Growing up in the seventies, my mother had a large china cabinet in the dining room of our house, filled with fine china, I think by the name of Royal something.
The massive buffet and hutch was the caretaker of all things rarely used but apparently required, I suspect on the demands of such magazines like Good Housekeeping, or Woman’s Day, both of which were regulars in our house. I think those magazines were my mom’s escape from the demands of living in Cariboo country and I never did get the point of investing so much time and effort into having all this china, only to have it sit in the cabinet 98% of the year. My family hunted, fished, grew our own food and hauled wood to keep us warm in winter. Why we needed china, I don’t know.
My mom said that one day it would be all mine and quite appalled at the thought as a teen, I declined. I just didn’t get it, or the importance of it to her at the time.
To this day, I still use the same set of dishes for eating regardless of occasion. The first piece of china I’ve ever owned just came to me recently as a parting gift at a neighbours 76th birthday in the form of a stunning tea-cup with royal blue designs. I don’t have matching serving platters and gravy boats, and what you’ll see in this house is a hodge podge of eclectic items from the thrift store and things bought on end of season discount from the grocery store.
And I’m quite happy about this,much to the amusement of some female friends who are decorating mavens. It works, it’s still very beautiful and I like it. But let me tell you why.
While waiting at the doctors years ago, flipping through a magazine, I came across a story that struck home for me completely. If memory serves me correctly, it was written by a woman whose mother was diagnosed with cancer, who went on to pass quite quickly.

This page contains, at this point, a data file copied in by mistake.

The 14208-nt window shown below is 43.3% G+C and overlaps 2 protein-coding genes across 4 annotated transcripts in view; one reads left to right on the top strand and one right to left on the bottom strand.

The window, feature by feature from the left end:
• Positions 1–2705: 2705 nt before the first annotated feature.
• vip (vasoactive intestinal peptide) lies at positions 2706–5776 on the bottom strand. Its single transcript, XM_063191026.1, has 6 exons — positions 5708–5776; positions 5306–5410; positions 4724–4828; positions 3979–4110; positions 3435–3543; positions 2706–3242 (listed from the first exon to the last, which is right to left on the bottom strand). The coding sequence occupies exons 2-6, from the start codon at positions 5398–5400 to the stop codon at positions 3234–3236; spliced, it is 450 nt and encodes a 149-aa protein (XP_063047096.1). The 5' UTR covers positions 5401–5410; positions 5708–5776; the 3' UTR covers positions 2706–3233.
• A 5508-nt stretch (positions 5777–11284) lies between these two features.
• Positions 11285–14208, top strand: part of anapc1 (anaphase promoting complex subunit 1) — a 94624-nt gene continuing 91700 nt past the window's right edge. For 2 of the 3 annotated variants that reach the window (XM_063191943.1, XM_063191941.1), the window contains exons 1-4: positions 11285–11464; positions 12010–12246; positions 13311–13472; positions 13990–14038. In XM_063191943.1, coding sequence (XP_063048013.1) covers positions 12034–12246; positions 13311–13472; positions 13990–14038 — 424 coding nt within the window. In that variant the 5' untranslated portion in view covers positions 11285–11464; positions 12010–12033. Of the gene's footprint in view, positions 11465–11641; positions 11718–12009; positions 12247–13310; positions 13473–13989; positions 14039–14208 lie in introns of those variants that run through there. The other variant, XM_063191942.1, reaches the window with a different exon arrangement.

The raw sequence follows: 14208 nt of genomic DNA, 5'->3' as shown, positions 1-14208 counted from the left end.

Sadly,nearing the end of her life, she voiced regrets to her daughter that she had never let anyone use the china set she had collected for so many years. Fearing something would happen to it, she had steadfastly refused to use it for any event, preferring to save it for ‘that one special occasion’.
Well,that one very special occasion happened shortly after that conversation, and the china was finally used – at a large gathering of loved ones following her death, to celebrate her life.
The message is clear. Life is precious and unpredictable. Don’t wait to enjoy tomorrow, or next month, or next year, what you can enjoy today. Go ahead, collect fine china… but don’t let it sit in a cabinet unused. If you love it, if it gives you joy to see it, use it- don’t wait.
Funny enough when my parents divorced the all important china cabinet stayed with my dad in the home I grew up in, which tells me it really wasn’t all that important after all.
Now when family dinners are served here, the food generally stays in the kitchen,more often than not in the dish it was cooked in, and you serve yourself. Good luck on finding glasses that actually match. What matters to me is not the fanciness of the occasion, but the people and the feelings we share as we gather round the harvest table. I’ll decorate the table with colourful leaves gathered outside for free and ornamental gourds ( that’s a story in itself this year! ) but what matters is being together, not how pretty the plate we ate off was.
I try to live in the way of giving thanks for the small moments of gratitude that happen daily. Hot coffee and a warm house on a cold morning. Food to eat, a shower with scented body wash-a downright luxury to many. The smell of crisp leaves on a fall morning, to see the sun set and moon rise, how thankful I am to experience this. More than one pair of shoes, healthy family, lovely friends and colleagues. And after breaking my ankle recently, I’ve a whole new appreciation for our medical system and how minor of an issue this really is in comparison to the ailments of others.
In these ways, my life is rich, and I am thankful. Life is made up of the sum of the smaller parts and they add up to show you how very lucky you are, no matter how hard it may seem at times. Because someone, somewhere, would love to have the life you do.
I hope you have a safe, happy, warm long weekend. Happy Thanksgiving everyone!